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White House: 'No wiggle room' in sequesters

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The consequences of the Joint Select Committee on Deficit Reduction's failure are supposed to be extreme under the rules laid out in the Budget Control Act of 2011 (.pdf). But since the Super Committee's Nov. 21 announcement that it did not reach a bipartisan agreement for cutting federal spending by $1.5 trillion through 2021, some lawmakers have suggested the penalty could be subject to tweaking.

Under the Budget Control Act, the committee's inability recommend legislation means the government is obligated to make across-the-board spending cuts worth $1.2 trillion; however, those cuts wouldn't go into effect until January 2013.

Some have estimated the across-the-board cuts would translate to $600 billion in defense cuts and $600 billion in Medicare and domestic spending cuts. But the Obama administration will allow "no wiggle room" or reweighting of the cuts, White House Press Secretary Jay Carney said Nov. 28.

"Congress voted to impose this sequester to hold its own feet to the fire, to get it to act," said Carney. "The whole purpose of the design of the sequester was to make it so onerous for everybody that it would never come to pass. To change it so that it is not so onerous only relieves pressure on Congress. And obviously Congress needs an immense amount of pressure to get positive things done."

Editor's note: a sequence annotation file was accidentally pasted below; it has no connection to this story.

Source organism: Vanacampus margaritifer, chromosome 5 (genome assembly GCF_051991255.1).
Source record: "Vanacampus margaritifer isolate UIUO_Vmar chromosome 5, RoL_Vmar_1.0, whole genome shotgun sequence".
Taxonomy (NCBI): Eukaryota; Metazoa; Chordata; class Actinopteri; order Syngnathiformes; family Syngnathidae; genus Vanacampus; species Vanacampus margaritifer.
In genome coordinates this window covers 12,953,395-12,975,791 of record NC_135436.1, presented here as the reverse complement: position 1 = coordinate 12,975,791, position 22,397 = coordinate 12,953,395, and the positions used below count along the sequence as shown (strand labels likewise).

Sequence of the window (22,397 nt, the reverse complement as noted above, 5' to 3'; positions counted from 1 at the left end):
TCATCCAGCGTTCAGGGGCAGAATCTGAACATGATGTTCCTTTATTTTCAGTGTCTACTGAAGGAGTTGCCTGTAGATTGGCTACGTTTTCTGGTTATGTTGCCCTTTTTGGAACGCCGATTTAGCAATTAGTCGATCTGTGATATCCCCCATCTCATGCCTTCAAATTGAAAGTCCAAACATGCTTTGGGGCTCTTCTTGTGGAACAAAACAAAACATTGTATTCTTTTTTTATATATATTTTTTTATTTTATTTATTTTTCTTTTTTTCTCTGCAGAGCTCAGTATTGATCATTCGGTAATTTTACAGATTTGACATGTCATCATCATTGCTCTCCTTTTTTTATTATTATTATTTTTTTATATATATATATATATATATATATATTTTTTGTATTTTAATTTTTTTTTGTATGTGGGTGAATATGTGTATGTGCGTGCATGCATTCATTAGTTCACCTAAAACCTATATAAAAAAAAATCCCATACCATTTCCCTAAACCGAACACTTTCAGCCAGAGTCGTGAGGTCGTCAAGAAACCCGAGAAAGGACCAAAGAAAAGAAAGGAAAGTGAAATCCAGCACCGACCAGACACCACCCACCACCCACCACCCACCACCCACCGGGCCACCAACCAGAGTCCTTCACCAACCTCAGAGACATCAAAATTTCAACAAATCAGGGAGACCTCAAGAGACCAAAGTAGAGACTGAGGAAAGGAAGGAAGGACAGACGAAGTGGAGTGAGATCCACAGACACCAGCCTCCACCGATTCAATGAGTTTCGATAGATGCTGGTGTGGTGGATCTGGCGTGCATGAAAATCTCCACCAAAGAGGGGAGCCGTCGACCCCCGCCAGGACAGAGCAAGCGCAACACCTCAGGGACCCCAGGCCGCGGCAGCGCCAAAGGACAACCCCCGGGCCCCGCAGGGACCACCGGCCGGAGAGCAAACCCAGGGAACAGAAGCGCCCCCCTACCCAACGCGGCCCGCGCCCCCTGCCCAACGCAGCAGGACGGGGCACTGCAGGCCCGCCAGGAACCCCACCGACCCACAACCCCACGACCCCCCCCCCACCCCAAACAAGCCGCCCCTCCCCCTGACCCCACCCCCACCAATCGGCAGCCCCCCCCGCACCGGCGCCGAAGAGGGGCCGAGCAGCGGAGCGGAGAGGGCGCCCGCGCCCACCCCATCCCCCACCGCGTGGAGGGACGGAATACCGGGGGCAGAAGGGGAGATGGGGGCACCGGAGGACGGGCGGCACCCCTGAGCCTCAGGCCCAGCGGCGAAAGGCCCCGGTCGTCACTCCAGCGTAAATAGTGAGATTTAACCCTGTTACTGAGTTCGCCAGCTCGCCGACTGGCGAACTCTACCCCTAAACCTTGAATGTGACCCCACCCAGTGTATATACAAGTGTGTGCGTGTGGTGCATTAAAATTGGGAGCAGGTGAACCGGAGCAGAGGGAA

Sen. Pat Toomey (R-Pa.) said during a Nov. 27 broadcast of ABC's This Week that Congress may attempt to revise the cuts so that they don't affect the Defense Department as much. 

"I think there's a broad consensus that too much of the cuts are weighted on our defense's capabilities. And it would cut in deeply our ability to defend this nation. So, I think it's important that we change the configuration," said Toomey.

"I would be surprised if the president would simply veto every effort to make any changes," he added.

President Obama said he would do just that in his comments shortly after the Super Committee issued its Nov. 21 statement. Obama said he would veto any legislation that seeks to avoid the across-the-board spending cuts triggered by the Super Committee's failure.

Toomey told This Week he thought the president's statement was "ambiguous," possibly referring to Obama's comment that "one way or another" the deficit would be cut by $2.2 trillion. The $2.2 trillion figure takes into account $917 billion in cuts already passed into law by the Budget Control Act.

Meanwhile, Americans' approval of Congress was already at an all-time low of 13 percent, but the Super Committee's failure and the likelihood that programs could be on the chopping block could dig lawmakers deeper.

Fifty-five percent of Americans believe the Republican and Democratic members of the Super Committee are equally to blame for its failure, according to a Nov. 21 Gallup poll of approximately 1,000 American adults contacted randomly by telephone. However, 24 percent said Republicans were to blame, 15 percent said Democrats were to blame and 7 percent had no opinion on the subject.

Fifty-four percent of Americans think the committee members should have compromised their views on taxes, spending and the debt in order to reach an agreement, according to Gallup.

For more:
- see the Gallup poll

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